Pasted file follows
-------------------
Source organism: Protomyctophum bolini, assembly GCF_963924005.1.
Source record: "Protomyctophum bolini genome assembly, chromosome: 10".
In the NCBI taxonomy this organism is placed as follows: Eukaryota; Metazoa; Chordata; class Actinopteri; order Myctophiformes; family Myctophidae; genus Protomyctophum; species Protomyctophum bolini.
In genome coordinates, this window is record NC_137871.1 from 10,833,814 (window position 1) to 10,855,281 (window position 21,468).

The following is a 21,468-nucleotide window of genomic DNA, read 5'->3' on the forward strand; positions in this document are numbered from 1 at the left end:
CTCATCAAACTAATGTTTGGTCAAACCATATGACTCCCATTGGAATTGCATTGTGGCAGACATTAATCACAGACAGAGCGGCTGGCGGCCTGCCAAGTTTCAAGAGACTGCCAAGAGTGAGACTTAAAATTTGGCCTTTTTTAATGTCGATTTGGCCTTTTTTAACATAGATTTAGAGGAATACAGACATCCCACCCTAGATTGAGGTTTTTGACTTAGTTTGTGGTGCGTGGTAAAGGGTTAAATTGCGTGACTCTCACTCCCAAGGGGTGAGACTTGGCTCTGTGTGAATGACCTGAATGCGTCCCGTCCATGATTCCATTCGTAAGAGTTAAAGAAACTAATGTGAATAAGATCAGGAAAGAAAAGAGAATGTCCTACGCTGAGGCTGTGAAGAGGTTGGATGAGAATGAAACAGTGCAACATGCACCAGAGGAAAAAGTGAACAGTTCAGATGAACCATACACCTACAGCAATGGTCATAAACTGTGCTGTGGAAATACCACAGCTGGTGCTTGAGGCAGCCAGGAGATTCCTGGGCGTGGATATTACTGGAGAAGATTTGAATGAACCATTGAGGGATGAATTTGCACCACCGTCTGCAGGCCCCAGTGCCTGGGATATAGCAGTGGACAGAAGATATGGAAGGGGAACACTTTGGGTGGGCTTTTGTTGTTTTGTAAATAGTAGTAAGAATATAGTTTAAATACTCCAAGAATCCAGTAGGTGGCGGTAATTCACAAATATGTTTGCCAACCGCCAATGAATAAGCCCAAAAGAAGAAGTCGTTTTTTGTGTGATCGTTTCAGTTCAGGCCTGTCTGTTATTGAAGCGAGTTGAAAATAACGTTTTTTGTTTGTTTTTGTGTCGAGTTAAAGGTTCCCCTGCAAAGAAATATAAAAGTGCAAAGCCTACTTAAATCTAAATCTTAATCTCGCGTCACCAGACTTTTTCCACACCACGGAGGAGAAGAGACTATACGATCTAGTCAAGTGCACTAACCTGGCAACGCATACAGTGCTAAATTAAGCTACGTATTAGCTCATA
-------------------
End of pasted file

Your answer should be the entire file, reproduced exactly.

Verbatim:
Source organism: Protomyctophum bolini, assembly GCF_963924005.1.
Source record: "Protomyctophum bolini genome assembly, chromosome: 10".
In the NCBI taxonomy this organism is placed as follows: Eukaryota; Metazoa; Chordata; class Actinopteri; order Myctophiformes; family Myctophidae; genus Protomyctophum; species Protomyctophum bolini.
In genome coordinates, this window is record NC_137871.1 from 10,833,814 (window position 1) to 10,855,281 (window position 21,468).

The following is a 21,468-nucleotide window of genomic DNA, read 5'->3' on the forward strand; positions in this document are numbered from 1 at the left end:
CTCATCAAACTAATGTTTGGTCAAACCATATGACTCCCATTGGAATTGCATTGTGGCAGACATTAATCACAGACAGAGCGGCTGGCGGCCTGCCAAGTTTCAAGAGACTGCCAAGAGTGAGACTTAAAATTTGGCCTTTTTTAATGTCGATTTGGCCTTTTTTAACATAGATTTAGAGGAATACAGACATCCCACCCTAGATTGAGGTTTTTGACTTAGTTTGTGGTGCGTGGTAAAGGGTTAAATTGCGTGACTCTCACTCCCAAGGGGTGAGACTTGGCTCTGTGTGAATGACCTGAATGCGTCCCGTCCATGATTCCATTCGTAAGAGTTAAAGAAACTAATGTGAATAAGATCAGGAAAGAAAAGAGAATGTCCTACGCTGAGGCTGTGAAGAGGTTGGATGAGAATGAAACAGTGCAACATGCACCAGAGGAAAAAGTGAACAGTTCAGATGAACCATACACCTACAGCAATGGTCATAAACTGTGCTGTGGAAATACCACAGCTGGTGCTTGAGGCAGCCAGGAGATTCCTGGGCGTGGATATTACTGGAGAAGATTTGAATGAACCATTGAGGGATGAATTTGCACCACCGTCTGCAGGCCCCAGTGCCTGGGATATAGCAGTGGACAGAAGATATGGAAGGGGAACACTTTGGGTGGGCTTTTGTTGTTTTGTAAATAGTAGTAAGAATATAGTTTAAATACTCCAAGAATCCAGTAGGTGGCGGTAATTCACAAATATGTTTGCCAACCGCCAATGAATAAGCCCAAAAGAAGAAGTCGTTTTTTGTGTGATCGTTTCAGTTCAGGCCTGTCTGTTATTGAAGCGAGTTGAAAATAACGTTTTTTGTTTGTTTTTGTGTCGAGTTAAAGGTTCCCCTGCAAAGAAATATAAAAGTGCAAAGCCTACTTAAATCTAAATCTTAATCTCGCGTCACCAGACTTTTTCCACACCACGGAGGAGAAGAGACTATACGATCTAGTCAAGTGCACTAACCTGGCAACGCATACAGTGCTAAATTAAGCTACGTATTAGCTCATA